Monday, December 28, 2009

George Balanchine's The Nutcracker at NYC Ballet since 1954


New York City Ballet gave its first performance of George Balanchine's The Nutcracker in February, 1954. Since then, the Company has danced 1,560 performances and it continues to capture the attention of children and families.  All 90 dancers, 62 musicians, 32 stagehands and two casts of 50 young students each from the School of American Ballet join forces to make each performance as magical as possible. Children of all ages from New York City and the nation fill the New York State Theater to be captivated by the lure of Tschaikovsky's music, Balanchine's choreography, Karinska's sumptuous costumes, and Rouben Ter-Arutunian's magical sets. George Balanchine's The Nutcracker™, based on the Alexandre Dumas pere version of E.T.A. Hoffmann's tale, The Nutcracker and the Mouse King (1816), demands a full-scale production.  The elaborate stage elements and intricate lighting unleash the viewers' imagination by providing visual effects that are extraordinarily grand. The most famous example is the one-ton Christmas tree that grows from a height of 12 feet to 40 feet, evoking audible gasps of disbelief from the audience at each performance. Other notable feats include the comic figure of "Mother Ginger"--85 pounds and nine feet wide, the costume requires handling by three people once it is lowered by pulley over the dancer's head--as well as the continuous flutter of the purest, crystal-shaped snowflakes (which are swept up and conserved after each performance for reuse).  While these technical achievements are wonderful fun, it is Balanchine's choreography that sustains the ballet through two acts. Act I introduces the characters--the Stahlbaum children, Marie and Fritz, Herr Drosselmeier and his Nephew--and also begins the transition from reality into fantasy with the concluding Snowflake Waltz. Act II offers the complete transformation. We have entered the "Kingdom of the Sugarplum Fairy" and there is no turning back.  NYC Ballet calender and Nutcracker tickets here.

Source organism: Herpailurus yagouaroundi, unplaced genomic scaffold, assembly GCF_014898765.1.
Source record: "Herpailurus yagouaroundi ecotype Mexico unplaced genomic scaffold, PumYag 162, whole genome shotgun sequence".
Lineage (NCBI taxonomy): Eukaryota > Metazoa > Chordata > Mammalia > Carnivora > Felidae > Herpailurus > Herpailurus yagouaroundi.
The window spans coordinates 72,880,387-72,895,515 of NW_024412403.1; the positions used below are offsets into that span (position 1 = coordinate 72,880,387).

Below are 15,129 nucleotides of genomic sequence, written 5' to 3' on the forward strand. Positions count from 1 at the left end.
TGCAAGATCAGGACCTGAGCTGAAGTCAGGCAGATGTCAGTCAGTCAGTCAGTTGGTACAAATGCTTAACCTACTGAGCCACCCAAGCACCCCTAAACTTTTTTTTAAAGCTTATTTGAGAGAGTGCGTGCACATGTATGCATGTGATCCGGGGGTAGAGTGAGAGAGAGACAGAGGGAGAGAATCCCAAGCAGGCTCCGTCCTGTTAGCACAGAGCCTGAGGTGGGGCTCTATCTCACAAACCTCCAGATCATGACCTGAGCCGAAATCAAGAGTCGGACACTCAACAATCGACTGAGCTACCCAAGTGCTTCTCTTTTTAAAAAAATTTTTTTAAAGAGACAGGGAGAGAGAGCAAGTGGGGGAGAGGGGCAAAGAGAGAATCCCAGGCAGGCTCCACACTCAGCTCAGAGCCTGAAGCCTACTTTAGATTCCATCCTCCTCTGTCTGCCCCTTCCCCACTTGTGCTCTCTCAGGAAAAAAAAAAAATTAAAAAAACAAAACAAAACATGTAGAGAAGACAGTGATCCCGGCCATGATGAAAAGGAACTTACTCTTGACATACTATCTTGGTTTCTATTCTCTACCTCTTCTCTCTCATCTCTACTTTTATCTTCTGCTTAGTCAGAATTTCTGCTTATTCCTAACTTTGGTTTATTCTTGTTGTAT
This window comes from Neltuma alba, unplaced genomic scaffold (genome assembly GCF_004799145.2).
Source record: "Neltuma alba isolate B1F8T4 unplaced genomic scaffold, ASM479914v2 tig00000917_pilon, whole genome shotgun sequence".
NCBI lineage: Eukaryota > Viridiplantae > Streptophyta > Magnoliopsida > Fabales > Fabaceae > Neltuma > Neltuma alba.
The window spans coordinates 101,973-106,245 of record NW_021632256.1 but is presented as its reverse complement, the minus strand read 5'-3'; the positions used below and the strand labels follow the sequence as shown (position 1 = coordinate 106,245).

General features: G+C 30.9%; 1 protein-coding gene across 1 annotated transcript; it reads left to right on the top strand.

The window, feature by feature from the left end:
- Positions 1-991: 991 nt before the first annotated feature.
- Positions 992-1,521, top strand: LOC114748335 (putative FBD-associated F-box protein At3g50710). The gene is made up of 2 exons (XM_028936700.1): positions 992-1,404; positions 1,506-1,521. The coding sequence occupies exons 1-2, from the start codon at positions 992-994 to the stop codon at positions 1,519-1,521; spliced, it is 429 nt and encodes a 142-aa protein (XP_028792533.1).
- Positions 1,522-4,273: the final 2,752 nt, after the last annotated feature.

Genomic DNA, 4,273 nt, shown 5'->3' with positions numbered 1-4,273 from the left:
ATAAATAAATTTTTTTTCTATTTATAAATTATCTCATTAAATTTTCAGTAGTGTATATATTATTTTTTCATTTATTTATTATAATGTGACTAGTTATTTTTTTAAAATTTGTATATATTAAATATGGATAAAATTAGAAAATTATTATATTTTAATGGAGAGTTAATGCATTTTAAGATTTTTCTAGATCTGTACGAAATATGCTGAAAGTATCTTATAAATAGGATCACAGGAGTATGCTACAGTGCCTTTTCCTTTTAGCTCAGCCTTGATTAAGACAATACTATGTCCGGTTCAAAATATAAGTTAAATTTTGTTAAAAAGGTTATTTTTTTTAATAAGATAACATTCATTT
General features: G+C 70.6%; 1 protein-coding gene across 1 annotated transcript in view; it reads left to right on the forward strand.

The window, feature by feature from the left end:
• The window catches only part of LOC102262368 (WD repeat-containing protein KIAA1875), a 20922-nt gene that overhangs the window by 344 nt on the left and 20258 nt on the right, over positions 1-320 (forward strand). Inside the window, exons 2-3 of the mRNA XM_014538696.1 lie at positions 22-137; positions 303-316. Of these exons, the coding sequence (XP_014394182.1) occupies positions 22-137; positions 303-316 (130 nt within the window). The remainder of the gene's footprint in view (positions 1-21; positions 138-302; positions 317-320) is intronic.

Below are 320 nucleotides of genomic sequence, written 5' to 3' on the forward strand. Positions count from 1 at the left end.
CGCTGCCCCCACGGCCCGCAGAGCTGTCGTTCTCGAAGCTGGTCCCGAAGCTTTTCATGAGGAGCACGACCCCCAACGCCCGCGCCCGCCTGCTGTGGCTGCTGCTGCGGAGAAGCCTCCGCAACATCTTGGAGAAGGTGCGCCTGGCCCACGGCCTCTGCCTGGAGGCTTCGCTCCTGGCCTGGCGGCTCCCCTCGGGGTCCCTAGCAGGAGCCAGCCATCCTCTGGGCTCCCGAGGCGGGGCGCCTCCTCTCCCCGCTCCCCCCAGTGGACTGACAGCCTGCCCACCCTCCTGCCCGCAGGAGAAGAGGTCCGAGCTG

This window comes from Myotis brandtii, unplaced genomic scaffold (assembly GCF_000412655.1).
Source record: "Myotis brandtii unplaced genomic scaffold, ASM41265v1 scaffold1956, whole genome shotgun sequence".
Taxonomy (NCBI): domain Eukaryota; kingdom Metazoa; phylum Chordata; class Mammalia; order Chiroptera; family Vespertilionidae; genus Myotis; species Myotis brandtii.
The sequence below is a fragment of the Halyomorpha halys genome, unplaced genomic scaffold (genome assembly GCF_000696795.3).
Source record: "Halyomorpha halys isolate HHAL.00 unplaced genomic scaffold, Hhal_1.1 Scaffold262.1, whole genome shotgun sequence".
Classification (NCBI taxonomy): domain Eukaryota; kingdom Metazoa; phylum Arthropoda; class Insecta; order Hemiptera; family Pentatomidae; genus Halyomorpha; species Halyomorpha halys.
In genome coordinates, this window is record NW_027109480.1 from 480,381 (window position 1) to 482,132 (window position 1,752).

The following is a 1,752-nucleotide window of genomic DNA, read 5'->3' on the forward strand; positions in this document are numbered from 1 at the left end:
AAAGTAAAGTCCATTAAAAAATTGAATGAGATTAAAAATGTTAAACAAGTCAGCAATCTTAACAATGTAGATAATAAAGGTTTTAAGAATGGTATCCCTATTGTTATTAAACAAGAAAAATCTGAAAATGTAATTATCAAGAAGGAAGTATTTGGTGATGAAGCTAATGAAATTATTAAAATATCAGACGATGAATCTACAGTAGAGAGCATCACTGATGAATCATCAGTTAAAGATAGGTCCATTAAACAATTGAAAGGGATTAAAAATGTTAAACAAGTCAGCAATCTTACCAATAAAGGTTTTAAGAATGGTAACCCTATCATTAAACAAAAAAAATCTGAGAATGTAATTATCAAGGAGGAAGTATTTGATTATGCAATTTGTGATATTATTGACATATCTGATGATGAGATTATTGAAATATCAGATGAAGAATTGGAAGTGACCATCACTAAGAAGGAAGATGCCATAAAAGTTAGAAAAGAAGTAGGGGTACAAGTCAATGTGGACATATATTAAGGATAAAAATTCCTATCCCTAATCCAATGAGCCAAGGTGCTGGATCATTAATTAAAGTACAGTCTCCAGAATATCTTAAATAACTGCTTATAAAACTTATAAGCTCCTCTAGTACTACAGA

Read more about the Nutcracker

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Photo: Paul Kolnik

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